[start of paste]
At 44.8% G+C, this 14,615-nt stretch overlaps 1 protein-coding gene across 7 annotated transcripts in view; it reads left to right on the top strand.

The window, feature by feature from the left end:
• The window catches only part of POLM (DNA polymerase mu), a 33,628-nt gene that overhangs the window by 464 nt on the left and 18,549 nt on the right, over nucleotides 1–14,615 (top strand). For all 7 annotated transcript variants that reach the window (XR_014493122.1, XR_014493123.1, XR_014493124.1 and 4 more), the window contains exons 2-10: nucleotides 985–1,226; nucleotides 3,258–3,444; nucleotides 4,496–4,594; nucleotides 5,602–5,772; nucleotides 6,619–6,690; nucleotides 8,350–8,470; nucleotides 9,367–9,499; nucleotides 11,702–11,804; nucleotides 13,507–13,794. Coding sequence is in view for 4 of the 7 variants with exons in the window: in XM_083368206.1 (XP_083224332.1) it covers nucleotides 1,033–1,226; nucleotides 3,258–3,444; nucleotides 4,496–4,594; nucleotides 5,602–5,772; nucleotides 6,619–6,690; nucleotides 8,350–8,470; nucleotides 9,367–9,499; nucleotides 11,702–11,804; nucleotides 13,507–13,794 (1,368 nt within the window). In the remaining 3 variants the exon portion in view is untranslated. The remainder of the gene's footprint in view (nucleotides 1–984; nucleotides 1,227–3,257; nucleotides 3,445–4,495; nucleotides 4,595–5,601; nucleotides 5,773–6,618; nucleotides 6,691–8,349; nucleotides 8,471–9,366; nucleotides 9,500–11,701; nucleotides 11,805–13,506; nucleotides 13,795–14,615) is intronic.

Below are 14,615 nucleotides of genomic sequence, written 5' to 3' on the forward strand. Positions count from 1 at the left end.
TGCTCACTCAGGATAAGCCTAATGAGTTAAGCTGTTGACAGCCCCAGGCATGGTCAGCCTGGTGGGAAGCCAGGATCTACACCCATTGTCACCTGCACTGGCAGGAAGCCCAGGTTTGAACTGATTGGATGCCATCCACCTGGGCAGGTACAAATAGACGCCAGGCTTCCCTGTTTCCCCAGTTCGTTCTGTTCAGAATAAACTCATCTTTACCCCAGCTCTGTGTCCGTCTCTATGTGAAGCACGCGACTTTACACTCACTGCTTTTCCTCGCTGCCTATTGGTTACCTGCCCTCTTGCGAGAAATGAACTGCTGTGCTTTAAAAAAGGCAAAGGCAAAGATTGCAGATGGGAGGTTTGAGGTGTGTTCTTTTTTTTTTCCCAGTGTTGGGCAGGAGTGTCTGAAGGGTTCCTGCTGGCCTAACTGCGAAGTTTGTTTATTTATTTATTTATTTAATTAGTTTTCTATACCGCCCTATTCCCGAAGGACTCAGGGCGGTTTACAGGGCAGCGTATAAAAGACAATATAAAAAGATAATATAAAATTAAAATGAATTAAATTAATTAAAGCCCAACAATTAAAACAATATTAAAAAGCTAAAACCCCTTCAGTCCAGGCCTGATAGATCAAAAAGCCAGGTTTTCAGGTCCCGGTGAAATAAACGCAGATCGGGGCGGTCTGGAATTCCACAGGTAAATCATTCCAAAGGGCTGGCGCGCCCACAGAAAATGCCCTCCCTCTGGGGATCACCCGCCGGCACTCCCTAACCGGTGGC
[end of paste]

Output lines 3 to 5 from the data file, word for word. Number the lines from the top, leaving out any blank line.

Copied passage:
• The window catches only part of POLM (DNA polymerase mu), a 33,628-nt gene that overhangs the window by 464 nt on the left and 18,549 nt on the right, over nucleotides 1–14,615 (top strand). For all 7 annotated transcript variants that reach the window (XR_014493122.1, XR_014493123.1, XR_014493124.1 and 4 more), the window contains exons 2-10: nucleotides 985–1,226; nucleotides 3,258–3,444; nucleotides 4,496–4,594; nucleotides 5,602–5,772; nucleotides 6,619–6,690; nucleotides 8,350–8,470; nucleotides 9,367–9,499; nucleotides 11,702–11,804; nucleotides 13,507–13,794. Coding sequence is in view for 4 of the 7 variants with exons in the window: in XM_083368206.1 (XP_083224332.1) it covers nucleotides 1,033–1,226; nucleotides 3,258–3,444; nucleotides 4,496–4,594; nucleotides 5,602–5,772; nucleotides 6,619–6,690; nucleotides 8,350–8,470; nucleotides 9,367–9,499; nucleotides 11,702–11,804; nucleotides 13,507–13,794 (1,368 nt within the window). In the remaining 3 variants the exon portion in view is untranslated. The remainder of the gene's footprint in view (nucleotides 1–984; nucleotides 1,227–3,257; nucleotides 3,445–4,495; nucleotides 4,595–5,601; nucleotides 5,773–6,618; nucleotides 6,691–8,349; nucleotides 8,471–9,366; nucleotides 9,500–11,701; nucleotides 11,805–13,506; nucleotides 13,795–14,615) is intronic.

Below are 14,615 nucleotides of genomic sequence, written 5' to 3' on the forward strand. Positions count from 1 at the left end.
TGCTCACTCAGGATAAGCCTAATGAGTTAAGCTGTTGACAGCCCCAGGCATGGTCAGCCTGGTGGGAAGCCAGGATCTACACCCATTGTCACCTGCACTGGCAGGAAGCCCAGGTTTGAACTGATTGGATGCCATCCACCTGGGCAGGTACAAATAGACGCCAGGCTTCCCTGTTTCCCCAGTTCGTTCTGTTCAGAATAAACTCATCTTTACCCCAGCTCTGTGTCCGTCTCTATGTGAAGCACGCGACTTTACACTCACTGCTTTTCCTCGCTGCCTATTGGTTACCTGCCCTCTTGCGAGAAATGAACTGCTGTGCTTTAAAAAAGGCAAAGGCAAAGATTGCAGATGGGAGGTTTGAGGTGTGTTCTTTTTTTTTTCCCAGTGTTGGGCAGGAGTGTCTGAAGGGTTCCTGCTGGCCTAACTGCGAAGTTTGTTTATTTATTTATTTATTTAATTAGTTTTCTATACCGCCCTATTCCCGAAGGACTCAGGGCGGTTTACAGGGCAGCGTATAAAAGACAATATAAAAAGATAATATAAAATTAAAATGAATTAAATTAATTAAAGCCCAACAATTAAAACAATATTAAAAAGCTAAAACCCCTTCAGTCCAGGCCTGATAGATCAAAAAGCCAGGTTTTCAGGTCCCGGTGAAATAAACGCAGATCGGGGCGGTCTGGAATTCCACAGGTAAATCATTCCAAAGGGCTGGCGCGCCCACAGAAAATGCCCTCCCTCTGGGGATCACCCGCCGGCACTCCCTAACCGGTGGC